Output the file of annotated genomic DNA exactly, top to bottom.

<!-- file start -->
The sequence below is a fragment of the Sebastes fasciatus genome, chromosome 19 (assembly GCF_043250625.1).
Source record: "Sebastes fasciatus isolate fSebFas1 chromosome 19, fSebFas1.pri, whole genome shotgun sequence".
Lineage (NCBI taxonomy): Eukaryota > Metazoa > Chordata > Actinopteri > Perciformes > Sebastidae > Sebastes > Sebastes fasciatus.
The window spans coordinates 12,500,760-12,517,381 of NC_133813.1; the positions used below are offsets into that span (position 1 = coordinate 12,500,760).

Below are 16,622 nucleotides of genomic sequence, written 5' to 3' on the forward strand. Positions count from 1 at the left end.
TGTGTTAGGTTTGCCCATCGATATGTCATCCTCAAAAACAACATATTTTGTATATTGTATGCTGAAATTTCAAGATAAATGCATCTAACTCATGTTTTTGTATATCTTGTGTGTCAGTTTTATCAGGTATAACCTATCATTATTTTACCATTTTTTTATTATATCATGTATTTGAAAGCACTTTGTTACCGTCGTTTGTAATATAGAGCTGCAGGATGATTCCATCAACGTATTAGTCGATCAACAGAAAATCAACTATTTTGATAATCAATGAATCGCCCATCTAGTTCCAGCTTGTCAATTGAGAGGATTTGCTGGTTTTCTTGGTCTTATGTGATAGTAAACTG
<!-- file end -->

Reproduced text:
The sequence below is a fragment of the Sebastes fasciatus genome, chromosome 19 (assembly GCF_043250625.1).
Source record: "Sebastes fasciatus isolate fSebFas1 chromosome 19, fSebFas1.pri, whole genome shotgun sequence".
Lineage (NCBI taxonomy): Eukaryota > Metazoa > Chordata > Actinopteri > Perciformes > Sebastidae > Sebastes > Sebastes fasciatus.
The window spans coordinates 12,500,760-12,517,381 of NC_133813.1; the positions used below are offsets into that span (position 1 = coordinate 12,500,760).

Below are 16,622 nucleotides of genomic sequence, written 5' to 3' on the forward strand. Positions count from 1 at the left end.
TGTGTTAGGTTTGCCCATCGATATGTCATCCTCAAAAACAACATATTTTGTATATTGTATGCTGAAATTTCAAGATAAATGCATCTAACTCATGTTTTTGTATATCTTGTGTGTCAGTTTTATCAGGTATAACCTATCATTATTTTACCATTTTTTTATTATATCATGTATTTGAAAGCACTTTGTTACCGTCGTTTGTAATATAGAGCTGCAGGATGATTCCATCAACGTATTAGTCGATCAACAGAAAATCAACTATTTTGATAATCAATGAATCGCCCATCTAGTTCCAGCTTGTCAATTGAGAGGATTTGCTGGTTTTCTTGGTCTTATGTGATAGTAAACTG